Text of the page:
COVID-19 Dominates at the 75th United Nations General Assembly
Much as it has dominated headlines throughout 2020, the COVID-19 pandemic was the most highlighted issue at the annual United Nations General Assembly, which celebrated its 75th anniversary this year.
The conference, which is normally held at the UN headquarters in New York City, was held virtually this year because of the pandemic. Leaders from across the globe gave pre-recorded speeches to a hall of only 210 diplomats, a far cry from the 2500 normally in attendance, according to CNN.
CNN also reports that due to the lack of necessary travel, a record-setting 170 governmental leaders from around the world participated. Strategies on how to combat and eliminate the novel Coronavirus was at the forefront of many of their speeches.
Reuters reports that the COVAX movement, led by the World Health Organization, aims to deliver two billion vaccine doses around the world by the end of 2021. While it has received $3 billion in pledges from nations around the world, the organization still needs an additional $35 billion.
168 nations have joined the movement, representing 70 percent of the world’s population, Reuters continues. China, Russia, and the United States have yet to join the movement, with the U.S. stating that it has reached its own deal with vaccine developers.
Calls for unity between nations to work towards a global solution were apparent. The Associated Press reports that British Prime Minister Boris Johnson urged world leaders to cooperate against the “common foe” of COVID-19, accusing the disease of fraying bonds between nations and saying that “never again must we wage 193 separate campaigns against the same enemy.”
AP continues that Johnson committed 50 million pounds to the COVAX movement. He also announced that the UK is boosting its funding of the World Health Organization to 340 million pounds over the next 4 years, a 30 percent increase.
Indian Prime Minister Narendra Modi pledged during his speech that he would make India’s vaccine production capacity available globally, reports Al Jazeera. Australian Prime Minister Scott Morrison shared a similar sentiment, telling the General Assembly that “whoever finds the vaccine must share it.” Modi stated in his speech that India currently has vaccines in phase three of clinical trials and are prepared for widespread distribution as soon as possible.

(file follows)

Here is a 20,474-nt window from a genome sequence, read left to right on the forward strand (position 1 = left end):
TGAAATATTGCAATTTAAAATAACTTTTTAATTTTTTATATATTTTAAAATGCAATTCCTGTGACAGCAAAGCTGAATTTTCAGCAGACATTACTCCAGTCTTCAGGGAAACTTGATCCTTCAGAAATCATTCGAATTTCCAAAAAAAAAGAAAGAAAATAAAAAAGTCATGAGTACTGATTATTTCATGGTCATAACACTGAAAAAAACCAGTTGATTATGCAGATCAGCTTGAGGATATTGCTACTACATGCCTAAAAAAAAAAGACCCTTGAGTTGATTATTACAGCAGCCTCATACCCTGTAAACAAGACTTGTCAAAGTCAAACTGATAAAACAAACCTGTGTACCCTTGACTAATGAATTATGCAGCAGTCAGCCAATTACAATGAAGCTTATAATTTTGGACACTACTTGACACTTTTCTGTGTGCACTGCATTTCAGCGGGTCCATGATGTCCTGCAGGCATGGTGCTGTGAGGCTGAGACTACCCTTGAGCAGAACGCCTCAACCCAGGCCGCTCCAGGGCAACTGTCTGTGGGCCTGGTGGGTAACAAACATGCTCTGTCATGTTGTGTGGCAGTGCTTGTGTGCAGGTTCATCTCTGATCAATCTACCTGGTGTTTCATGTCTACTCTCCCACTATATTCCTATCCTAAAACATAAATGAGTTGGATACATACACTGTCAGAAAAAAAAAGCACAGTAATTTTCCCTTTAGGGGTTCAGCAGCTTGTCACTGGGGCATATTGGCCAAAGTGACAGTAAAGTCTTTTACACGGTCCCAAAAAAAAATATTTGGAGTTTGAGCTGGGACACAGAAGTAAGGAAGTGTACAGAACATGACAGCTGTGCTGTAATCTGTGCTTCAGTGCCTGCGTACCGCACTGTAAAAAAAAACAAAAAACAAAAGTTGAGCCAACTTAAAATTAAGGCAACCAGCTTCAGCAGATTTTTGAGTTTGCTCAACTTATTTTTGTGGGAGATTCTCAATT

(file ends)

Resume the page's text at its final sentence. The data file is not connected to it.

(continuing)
VOA reports that Chinese President Xi Jinping announced that his country also has vaccines in phase three, preparing for global use. He also promised to provide an additional $50 million to the UN’s global humanitarian response to COVID-19.
Unlike many of his global counterparts, U.S. President Donald Trump fiercely criticized China. In his speech, he called for the UN to “hold China accountable for their actions” during the early stages of the pandemic, condemned criticism of the U.S. travel ban, and accused the Chinese government of spreading false information.
The UN Secretary-General Antonio Guterres has been calling for a global humanitarian truce since March to help create a more effective, global response to the coronavirus, VOA furthers. While this initiative has received significant verbal response from nations, there has been little success at any implementation.
Some global leaders are worried that COVID-19 took up so much of the spotlight that other issues are not getting the proper amount of attention, says the Associated Press. Issues such as climate change, refugee migration, global poverty, gender-based violence, and cyber security were among those receiving less attention. Some are worried that inaction on these fronts could erase progress.
Until a preventative cure for COVID-19 is found, it is apparent that the virus will be at the forefront of the global mind. However, the Associated Press reports that General Assembly President Volkan Bozkir ended the conference on a positive note. “The challenges facing us are enormous,” he said, “but so are the possibilities of solutions. By working together, we can overcome them.”